FORT WORTH (June 2, 2013) -- As he prepares to run in three events at the national championships in Eugene, Ore. later this week, track wasn't always the plan for Charles Silmon.
"The original goal was to play football. I had big dreams wanting to pursue my career as a football player but, you know, that came to an end," said Silmon.
Silmon was part of a backfield at Waco High that also featured future Baylor Bear Jarred Salubi.
"When we interchanged the two you had something akin to thunder and lightening. Obviously both of them could produce," said former Waco High head football coach Johnny Tusa.
After a state title game appearance in 2006, both were back in 2007. But Silmon would tear the ACL in his left knee.
"I didn't get hit, I didn't get touched. They told me I tore it, thinking my running days were over, my football days are over," said Silmon. "But, I overcame that."
Silmon overcame the injury and was back playing football the next season, but he would tear the ACL in his other (right) knee during the Lions first game.
"I actually thought I was done with sports period. My doctor told me I could actually come back stronger and faster because I'm working parts of my leg that hasn't been worked on," said Silmon. "So, I stayed focused with that."
"We knew his career as a football player at Waco high was ended but if he could get well, he'd have a bright future as a track participant," said Tusa.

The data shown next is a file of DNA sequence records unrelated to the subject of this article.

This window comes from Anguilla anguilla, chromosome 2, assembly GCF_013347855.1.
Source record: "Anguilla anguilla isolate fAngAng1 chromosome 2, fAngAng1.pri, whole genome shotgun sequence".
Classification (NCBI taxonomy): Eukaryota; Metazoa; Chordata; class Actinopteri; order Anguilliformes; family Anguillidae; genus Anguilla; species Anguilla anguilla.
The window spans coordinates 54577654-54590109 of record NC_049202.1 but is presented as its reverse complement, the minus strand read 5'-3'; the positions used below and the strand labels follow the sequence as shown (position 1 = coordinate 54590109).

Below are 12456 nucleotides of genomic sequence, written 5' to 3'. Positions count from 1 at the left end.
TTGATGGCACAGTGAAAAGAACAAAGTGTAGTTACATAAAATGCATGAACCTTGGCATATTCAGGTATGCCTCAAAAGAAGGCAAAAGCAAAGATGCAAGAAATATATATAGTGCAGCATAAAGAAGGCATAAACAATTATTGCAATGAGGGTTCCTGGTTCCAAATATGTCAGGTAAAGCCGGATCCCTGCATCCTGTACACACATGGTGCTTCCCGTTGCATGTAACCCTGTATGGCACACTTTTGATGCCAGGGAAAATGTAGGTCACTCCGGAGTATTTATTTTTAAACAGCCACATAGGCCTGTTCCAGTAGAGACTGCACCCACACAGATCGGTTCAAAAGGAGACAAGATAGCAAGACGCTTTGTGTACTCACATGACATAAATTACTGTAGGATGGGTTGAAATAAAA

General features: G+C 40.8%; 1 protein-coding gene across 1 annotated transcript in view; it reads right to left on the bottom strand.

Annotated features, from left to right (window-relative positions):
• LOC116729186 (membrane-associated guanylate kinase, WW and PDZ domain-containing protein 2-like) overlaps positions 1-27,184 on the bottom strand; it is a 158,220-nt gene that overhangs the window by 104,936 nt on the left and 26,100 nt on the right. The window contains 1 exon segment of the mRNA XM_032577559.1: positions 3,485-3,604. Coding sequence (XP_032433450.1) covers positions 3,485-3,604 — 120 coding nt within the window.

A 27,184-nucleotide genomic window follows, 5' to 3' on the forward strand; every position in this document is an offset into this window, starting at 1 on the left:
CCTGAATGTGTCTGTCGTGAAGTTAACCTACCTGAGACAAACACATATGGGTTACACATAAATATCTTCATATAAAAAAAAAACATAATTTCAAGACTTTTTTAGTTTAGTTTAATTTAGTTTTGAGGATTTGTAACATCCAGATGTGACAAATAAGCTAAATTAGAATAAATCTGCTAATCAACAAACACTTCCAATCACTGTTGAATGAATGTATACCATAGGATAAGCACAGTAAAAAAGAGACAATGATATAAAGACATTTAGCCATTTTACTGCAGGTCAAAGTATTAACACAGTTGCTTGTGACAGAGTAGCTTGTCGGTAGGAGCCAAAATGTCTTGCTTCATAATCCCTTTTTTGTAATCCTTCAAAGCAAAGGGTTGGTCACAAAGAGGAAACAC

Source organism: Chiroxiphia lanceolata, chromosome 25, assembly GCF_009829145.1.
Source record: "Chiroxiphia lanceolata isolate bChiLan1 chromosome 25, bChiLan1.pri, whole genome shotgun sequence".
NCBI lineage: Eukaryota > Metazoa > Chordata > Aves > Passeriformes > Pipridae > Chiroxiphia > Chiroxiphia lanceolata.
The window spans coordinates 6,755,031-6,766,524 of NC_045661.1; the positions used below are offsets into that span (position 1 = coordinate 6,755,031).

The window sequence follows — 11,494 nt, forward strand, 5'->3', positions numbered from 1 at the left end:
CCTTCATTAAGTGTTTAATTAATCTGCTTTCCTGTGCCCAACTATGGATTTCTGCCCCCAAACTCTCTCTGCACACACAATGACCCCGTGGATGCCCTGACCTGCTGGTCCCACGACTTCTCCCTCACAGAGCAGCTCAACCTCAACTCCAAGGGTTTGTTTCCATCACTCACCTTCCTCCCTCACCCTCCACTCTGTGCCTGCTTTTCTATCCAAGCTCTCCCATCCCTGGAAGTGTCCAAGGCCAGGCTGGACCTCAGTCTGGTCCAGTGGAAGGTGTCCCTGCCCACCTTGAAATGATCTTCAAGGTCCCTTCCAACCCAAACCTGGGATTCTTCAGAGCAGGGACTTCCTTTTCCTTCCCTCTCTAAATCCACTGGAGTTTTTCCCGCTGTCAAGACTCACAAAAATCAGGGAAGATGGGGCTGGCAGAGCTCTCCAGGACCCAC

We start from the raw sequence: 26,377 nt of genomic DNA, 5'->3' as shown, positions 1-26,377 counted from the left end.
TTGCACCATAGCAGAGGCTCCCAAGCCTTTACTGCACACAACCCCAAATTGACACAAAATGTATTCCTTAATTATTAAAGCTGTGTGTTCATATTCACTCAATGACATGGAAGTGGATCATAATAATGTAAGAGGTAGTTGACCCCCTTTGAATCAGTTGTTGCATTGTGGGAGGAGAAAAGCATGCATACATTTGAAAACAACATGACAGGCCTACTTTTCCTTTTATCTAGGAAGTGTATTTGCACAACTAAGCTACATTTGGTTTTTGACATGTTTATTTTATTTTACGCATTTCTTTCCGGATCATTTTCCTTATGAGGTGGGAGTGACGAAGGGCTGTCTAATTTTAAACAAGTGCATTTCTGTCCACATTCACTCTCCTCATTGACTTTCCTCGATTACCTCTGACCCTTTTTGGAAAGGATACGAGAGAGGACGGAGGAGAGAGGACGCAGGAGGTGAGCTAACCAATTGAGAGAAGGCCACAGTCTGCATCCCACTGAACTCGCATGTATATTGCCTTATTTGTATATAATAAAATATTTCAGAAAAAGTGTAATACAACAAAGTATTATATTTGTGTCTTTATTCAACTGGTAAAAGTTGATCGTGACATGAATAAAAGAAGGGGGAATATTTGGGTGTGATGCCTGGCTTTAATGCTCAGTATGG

"We felt he could come back off of that if he got the surgery done correctly and if he went through the rehab the way he's supposed to go through the rehab," said TCU head track and field coach Darryl Anderson. "Which obviously he did."
Silmon is a six time all-american in track at TCU. During the Big 12 championships this year, he ran the fastest 200 meters in the country at the time. A dream of playing football, track became his destiny.
"God works in mysterious ways," said Silmon. "So, you know, I honestly think track was the best thing for me."
Two reconstructed ACL's later, Silmon has his shot at national titles and a goal of the rio olympics in 2016.
"It was a test for me. And right now I feel like I'm passing that test, said Silmon. "I just want to say don't ever give up, no matter what happens."